The National Characteristics of Accounting in Spain

The history of accounting in Spain has created a foundation for the modern day system. Since the middle of the 16th century certain accounting rules have existed. These rules have changed and evolved, influenced greatly by the current economic, social and political situations. For this reason it is necessary to mention economic and politic events that have occurred and left their mark on the development of the accounting system. History can include any period from the beginning of time, to yesterday, therefore for the majority this report will concentrate mainly on the accounting history from the first recorded accounts to the 1970s. The legislation that occurred after then is a result of Spain’s incorporation into the European Union, which can be regarded as modern history, so shall not be reported in as much detail.

In 1549 and 1552 “Pragmaticus” was passed, which is the oldest law on accounts in Europe. These laws required every person “engaged in business in the Kingdoms of Castille: 1) To keep two accounting books, the diary and the ledger, 2) To write them in the Castilian language, 3) To follow the double-entry book-keeping system. Therefore, Spain was the first country to legislate on the use of this system of book-keeping for traders, businessmen and bankers.” (1)

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There are several changes of importance to note that occurred during the 18th century. Firstly the Spanish economy and industrial situation began to change. Spain was still not very advanced in any area by the end of the 18th century and most of the population worked in the countryside, however there was a boom in the textiles industry and by the end of the century the first modern industrial methods could be seen in Catalonia.

King Felipe V ruled the country from 1700 to 1746, he was the grandson of Louis XIV of France and consequently here began a succession of French ideas imported into Spain. Felipe V financed industrial development, based on a French system, there were three main aims when establishing these companies, “1) military, 2) taxation, 3) commercial.” (1) These were not necessarily what was best for the economy. King Felipe also approved the Ordinances of Bilbao in 1737 (Ordenanzas de Bilbao), these referred to the accounting books and mercantile companies. The Ordinances of Bilbao have been referred to (by Spanish guy) as the first Commercial Code (Cedigo de Comercio.) The Ordinances laid out a set of rules to control the proceedings of bankruptcy and was the first complete set of these rules. “It divided bankruptcy into three parts, 1) those that are in arrears, 2) unfortunate/mishap bankruptcy and 3) fraudulent bankruptcy.”(6a) These procedures specified the following arrangements, “regulation of a universal verdict in a thorough form: regulation of communication (of the bankrupt) confiscation of keys and books, insurance from the bankrupt, presentation of balance, occupation of property and nomination of trustee, to make inventory.”(6b)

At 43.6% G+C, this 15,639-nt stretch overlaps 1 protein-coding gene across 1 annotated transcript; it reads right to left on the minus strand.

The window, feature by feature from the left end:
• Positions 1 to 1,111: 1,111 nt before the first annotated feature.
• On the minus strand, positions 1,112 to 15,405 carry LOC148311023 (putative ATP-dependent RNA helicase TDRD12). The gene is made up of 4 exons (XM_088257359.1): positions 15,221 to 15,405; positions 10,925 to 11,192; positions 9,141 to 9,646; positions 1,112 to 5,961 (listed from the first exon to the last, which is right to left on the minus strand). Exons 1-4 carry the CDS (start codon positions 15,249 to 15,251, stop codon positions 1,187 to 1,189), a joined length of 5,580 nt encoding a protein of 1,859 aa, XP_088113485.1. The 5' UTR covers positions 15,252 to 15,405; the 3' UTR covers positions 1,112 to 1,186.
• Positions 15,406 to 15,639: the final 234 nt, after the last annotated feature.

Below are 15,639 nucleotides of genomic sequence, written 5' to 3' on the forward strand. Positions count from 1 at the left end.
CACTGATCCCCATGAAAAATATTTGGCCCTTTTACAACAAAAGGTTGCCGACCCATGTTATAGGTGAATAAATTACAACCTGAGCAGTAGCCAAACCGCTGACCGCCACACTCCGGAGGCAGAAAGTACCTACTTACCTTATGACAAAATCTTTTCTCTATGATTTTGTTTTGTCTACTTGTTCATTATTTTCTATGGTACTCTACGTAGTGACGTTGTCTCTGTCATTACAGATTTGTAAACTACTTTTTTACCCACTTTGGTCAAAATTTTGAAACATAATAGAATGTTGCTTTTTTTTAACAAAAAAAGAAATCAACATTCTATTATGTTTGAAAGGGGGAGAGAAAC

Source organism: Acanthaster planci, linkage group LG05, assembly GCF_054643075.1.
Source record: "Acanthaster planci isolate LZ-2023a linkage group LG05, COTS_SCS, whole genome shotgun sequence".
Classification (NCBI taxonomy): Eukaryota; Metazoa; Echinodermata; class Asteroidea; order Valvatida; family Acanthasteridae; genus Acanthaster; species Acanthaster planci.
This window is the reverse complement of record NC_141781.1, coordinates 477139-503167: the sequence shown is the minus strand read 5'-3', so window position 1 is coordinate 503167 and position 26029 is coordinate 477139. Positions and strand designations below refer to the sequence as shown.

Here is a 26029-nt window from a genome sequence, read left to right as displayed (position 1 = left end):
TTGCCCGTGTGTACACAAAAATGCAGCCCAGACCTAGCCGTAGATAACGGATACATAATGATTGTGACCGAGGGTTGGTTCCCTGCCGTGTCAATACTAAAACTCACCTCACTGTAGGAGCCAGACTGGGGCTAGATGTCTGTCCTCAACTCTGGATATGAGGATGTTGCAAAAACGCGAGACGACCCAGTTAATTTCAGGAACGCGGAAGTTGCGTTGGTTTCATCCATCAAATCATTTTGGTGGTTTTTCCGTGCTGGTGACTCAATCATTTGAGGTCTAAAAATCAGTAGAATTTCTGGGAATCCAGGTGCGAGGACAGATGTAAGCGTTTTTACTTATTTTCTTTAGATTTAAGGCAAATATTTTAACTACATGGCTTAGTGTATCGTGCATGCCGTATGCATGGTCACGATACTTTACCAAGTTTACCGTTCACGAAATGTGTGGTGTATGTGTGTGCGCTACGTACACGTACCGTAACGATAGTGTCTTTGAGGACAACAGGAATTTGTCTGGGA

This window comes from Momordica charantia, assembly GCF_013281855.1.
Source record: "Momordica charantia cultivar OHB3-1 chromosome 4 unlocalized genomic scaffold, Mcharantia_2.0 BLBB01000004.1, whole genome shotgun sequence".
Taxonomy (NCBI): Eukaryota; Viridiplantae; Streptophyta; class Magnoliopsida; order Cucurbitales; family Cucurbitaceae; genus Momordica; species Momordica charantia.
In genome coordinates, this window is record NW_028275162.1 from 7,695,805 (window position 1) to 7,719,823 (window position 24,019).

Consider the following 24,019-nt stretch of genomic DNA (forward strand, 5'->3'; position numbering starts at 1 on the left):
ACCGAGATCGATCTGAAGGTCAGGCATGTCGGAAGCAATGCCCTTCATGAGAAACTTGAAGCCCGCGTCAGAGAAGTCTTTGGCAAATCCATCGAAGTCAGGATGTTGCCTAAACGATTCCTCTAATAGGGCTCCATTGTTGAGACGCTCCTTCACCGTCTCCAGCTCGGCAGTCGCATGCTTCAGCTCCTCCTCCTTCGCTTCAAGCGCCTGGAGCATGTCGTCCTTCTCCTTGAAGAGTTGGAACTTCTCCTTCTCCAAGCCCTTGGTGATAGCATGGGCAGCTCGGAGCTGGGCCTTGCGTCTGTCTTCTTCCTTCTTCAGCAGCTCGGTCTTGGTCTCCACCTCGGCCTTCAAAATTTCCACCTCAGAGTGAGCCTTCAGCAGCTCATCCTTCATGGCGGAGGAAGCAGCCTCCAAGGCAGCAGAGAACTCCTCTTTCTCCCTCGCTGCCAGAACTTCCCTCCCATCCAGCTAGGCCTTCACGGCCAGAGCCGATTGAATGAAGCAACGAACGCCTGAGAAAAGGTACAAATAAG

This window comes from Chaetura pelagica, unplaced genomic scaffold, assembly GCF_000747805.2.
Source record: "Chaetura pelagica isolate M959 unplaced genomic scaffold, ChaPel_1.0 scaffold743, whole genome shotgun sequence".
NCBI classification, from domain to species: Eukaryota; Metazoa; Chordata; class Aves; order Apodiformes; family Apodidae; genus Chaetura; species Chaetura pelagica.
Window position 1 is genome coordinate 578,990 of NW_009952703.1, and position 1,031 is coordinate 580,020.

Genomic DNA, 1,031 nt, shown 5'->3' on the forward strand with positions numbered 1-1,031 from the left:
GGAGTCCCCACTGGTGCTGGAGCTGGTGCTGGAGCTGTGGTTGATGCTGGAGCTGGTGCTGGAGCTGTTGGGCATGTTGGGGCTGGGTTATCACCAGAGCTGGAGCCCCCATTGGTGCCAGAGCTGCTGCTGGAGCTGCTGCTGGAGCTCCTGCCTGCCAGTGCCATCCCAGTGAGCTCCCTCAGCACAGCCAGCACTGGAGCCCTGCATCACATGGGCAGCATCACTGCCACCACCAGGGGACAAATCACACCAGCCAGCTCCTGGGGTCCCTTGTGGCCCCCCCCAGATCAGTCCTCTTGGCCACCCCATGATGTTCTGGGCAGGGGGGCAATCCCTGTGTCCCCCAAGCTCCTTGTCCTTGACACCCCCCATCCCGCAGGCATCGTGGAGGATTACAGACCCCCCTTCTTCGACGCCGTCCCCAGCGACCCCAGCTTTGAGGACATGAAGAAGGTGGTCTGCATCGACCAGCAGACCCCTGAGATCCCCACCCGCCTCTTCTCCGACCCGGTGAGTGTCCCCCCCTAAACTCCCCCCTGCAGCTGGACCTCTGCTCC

In addition throughout the century the transition from unlimited companies to limited companies began. In a very similar fashion as today, companies that needed extra capital introduced partners in exchange for shares. Shareholders owned the company and selected managers to run it. This meant that it was necessary for financial statements and balance sheets to be drawn up in order for the board of shareholders to be aware of what their money was doing.

During the 19th century there was a certain amount of political change. As I have already shown the laws and codes which were passed were greatly influenced by the objectives of the leader at that time. The country experienced an amount of economic disaster throughout this century. Fernando VII ruled from 1814 to 1833, he realised that the use of the 1737 Ordinances of Bilbao were insufficient for the country. He therefore passed the official first codified accounting law, The Commercial Code of 1829.

The Commercial Code of 1829 was based on the Ordinances of Bilbao and on the 1807 French Commercial Code. There are also requirements from the 1549 and 1552 Laws (Pragmaticus). Articles 32, 33, and 34 of the code left no doubt that the double-entry system had to be used and Articles 32 and 57 required all tradesman to keep four accounting books, “1) day book, 2) ledger, 3) inventories and 4) copy-letter book.” (1) Formal requirements were very strict, such as Article 41, which obliged all “1) to follow the chronological order in the entries, 2) not to leave empty spaces, not to erase, not to introduce notes between the lines, not to take out pages and 4) to be written in the Spanish language.” (1) Article 36 of the code required all companies to “prepare an annual balance sheet…..and also mentioned the general content of this balance : cash, fixed assets, and current assets, rights and debts. The code also allowed all accounting books to be private or secret unless in certain circumstances where they were needed as evidence, such as bankruptcy to prove they had not been negligent.